June 19 date set for public referendum to sell Lake Avenue firehouse to fire department
By Sara-Megan Walsh
St. James residents have the opportunity to give their two cents on the effectiveness of their local fire rescue services.
The commissioners of St. James Fire District have launched an online survey asking for residents, taxpayers and business operators in St. James and Head of the Harbor to anonymously provide their opinions on the fire rescue services’ strengths, weaknesses and what needs improvement. All responses are due by April 30.
Edward Springer Sr., chairman of the board, said the survey is part of an independent study being conducted by RFG Fire Rescue Consulting on the St. James Fire District. The study will take a statistical look at the fire district’s response to emergency calls, starting from when a call comes in, who responds, how long it takes units to arrive at the scene and the effectiveness of the response. Firefighters, emergency responders and staff for the fire district have been given a separate survey to complete to offer their insight.
“There were questions raised by the Village of the Head of the Harbor, who we contract with, and some community associations that has brought us to getting more details,” Springer said. “That way we can continue going forward with facts, rather than going forward with mistruths that have been posted on Facebook.”
“It costs us a lot of money to have that building, is that building necessary for us to have a proper response?”
— Bill Kearney
At a Jan. 22 civic meeting, Head of the Harbor Mayor Douglas Dahlgard voiced concerns about the fire district’s proposed consolidation plan to operate all trucks out of its Jefferson Avenue headquarters, saying it would significantly increase response times for his residents, possibly placing them at increased risk. The village has a three-year contract for fire and ambulance services with St. James Fire District that expires Dec. 31.
Bill Kearney, vice chairman of the board, said the St. James fire commissioners are looking at consolidation in hopes of improving emergency response times. Kearney said delays are often caused by a lack of available personnel, who are sometimes split between the two firehouses, and the commissioners believe consolidation could fix the issue.
The St. James Fire Department — the 501(c)(3) organization that represents volunteers in the fire and EMS services — currently has approximately 100 members, according to Springer. This is down from a record high of 125 members, and yet they are answering more calls for help than ever. In 2017, the St. James Fire District — made up of elected officials who are responsible for raising taxes to provide and maintain the buildings, fire and EMS service equipment that volunteers use — answered 1,423 emergency calls.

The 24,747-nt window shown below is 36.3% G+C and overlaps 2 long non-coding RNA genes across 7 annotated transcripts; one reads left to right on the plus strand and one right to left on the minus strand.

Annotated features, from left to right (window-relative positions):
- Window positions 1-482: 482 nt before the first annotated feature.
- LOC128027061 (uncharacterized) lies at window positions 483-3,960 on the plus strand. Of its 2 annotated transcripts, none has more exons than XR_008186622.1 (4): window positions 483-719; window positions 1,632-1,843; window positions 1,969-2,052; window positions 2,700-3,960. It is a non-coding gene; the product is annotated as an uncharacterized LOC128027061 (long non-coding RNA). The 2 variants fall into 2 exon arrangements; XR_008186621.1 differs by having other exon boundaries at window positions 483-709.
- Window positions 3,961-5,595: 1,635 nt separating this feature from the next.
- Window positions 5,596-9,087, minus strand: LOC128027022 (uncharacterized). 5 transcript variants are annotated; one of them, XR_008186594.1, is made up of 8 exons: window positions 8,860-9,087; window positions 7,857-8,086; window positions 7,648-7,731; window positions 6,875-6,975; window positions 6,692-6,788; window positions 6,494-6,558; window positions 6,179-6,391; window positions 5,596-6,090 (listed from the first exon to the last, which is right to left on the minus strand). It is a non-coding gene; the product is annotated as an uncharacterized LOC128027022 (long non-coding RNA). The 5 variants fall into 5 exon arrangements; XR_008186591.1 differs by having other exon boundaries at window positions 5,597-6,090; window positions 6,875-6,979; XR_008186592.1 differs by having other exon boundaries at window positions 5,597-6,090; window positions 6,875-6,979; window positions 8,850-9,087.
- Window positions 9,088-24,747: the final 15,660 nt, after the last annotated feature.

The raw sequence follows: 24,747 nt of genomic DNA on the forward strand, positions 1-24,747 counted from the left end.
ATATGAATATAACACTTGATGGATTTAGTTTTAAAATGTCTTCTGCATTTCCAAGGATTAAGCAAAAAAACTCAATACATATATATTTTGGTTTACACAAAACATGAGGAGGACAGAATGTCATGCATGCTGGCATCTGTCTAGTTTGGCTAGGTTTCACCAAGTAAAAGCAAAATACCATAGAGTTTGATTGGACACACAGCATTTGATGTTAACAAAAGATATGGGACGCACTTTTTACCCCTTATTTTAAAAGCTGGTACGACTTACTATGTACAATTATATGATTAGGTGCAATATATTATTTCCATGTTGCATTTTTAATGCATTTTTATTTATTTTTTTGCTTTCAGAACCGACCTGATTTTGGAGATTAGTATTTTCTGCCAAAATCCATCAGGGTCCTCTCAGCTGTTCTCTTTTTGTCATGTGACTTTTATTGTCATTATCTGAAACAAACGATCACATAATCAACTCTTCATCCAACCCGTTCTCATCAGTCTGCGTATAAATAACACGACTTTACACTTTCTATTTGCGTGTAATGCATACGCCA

Kearney said the board hopes the study the consulting firm produces can provide insight on the operational value of the Route 25A firehouse. The district anticipates a preliminary draft of the study will be available for review mid-May.
“It costs us a lot of money to have that building, is that building necessary for us to have a proper response?” he asked.
The vice chairman estimated it costs the fire district approximately $80,000 a year for the Route 25A firehouse to cover utilities, maintenance and other basic costs.
“It’s not a historic building, but there’s a history to all of us here in town, especially the firefighters.”
The future of the white, two-story firehouse at the intersection of Lake Avenue and Route 25A, built in 1922, has been an ongoing issue of concern. The commissioners first announced their plans to sell off the building in August 2017. The St. James Fire Department was guaranteed first opportunity to purchase it back, based on its initial contract of sale with the fire district.
“It’s not a historic building, but there’s a history to all of us here in town, especially the firefighters,” said Marty Thompson, president of the St. James Fire Department. “I would never want to see that building get knocked down. I honestly feel the best hope for that building is that the firefighters get it back.”
A tentative date of June 19 is set for the public referendum in which St. James taxpayers will be asked to approve the sale of the Route 25A firehouse from the fire district back to the fire department.
The department’s volunteer firefighters have already voted in favor of purchasing the building, according to Thompson, to maintain it as a landmark and for the community’s use. He assured the nonprofit organization can provide proper funding to provide for its upkeep.
If the referendum vote fails, he said the fire district could potentially close and shutter the firehouse entirely, give it to the county or state as excess property for their use, or sell it to the highest bidder.
“There are other interests out there who I am sure would like to rent or buy the building, maybe keep it the way it is,” Thompson said. “But I’ve seen that building there for so long. I don’t want to see anything else there.”
The online community survey can be found at www.surveymonkey.com/r/CommunitySurveySJFD9JLKR6N. All responses are confidential, according to the fire district.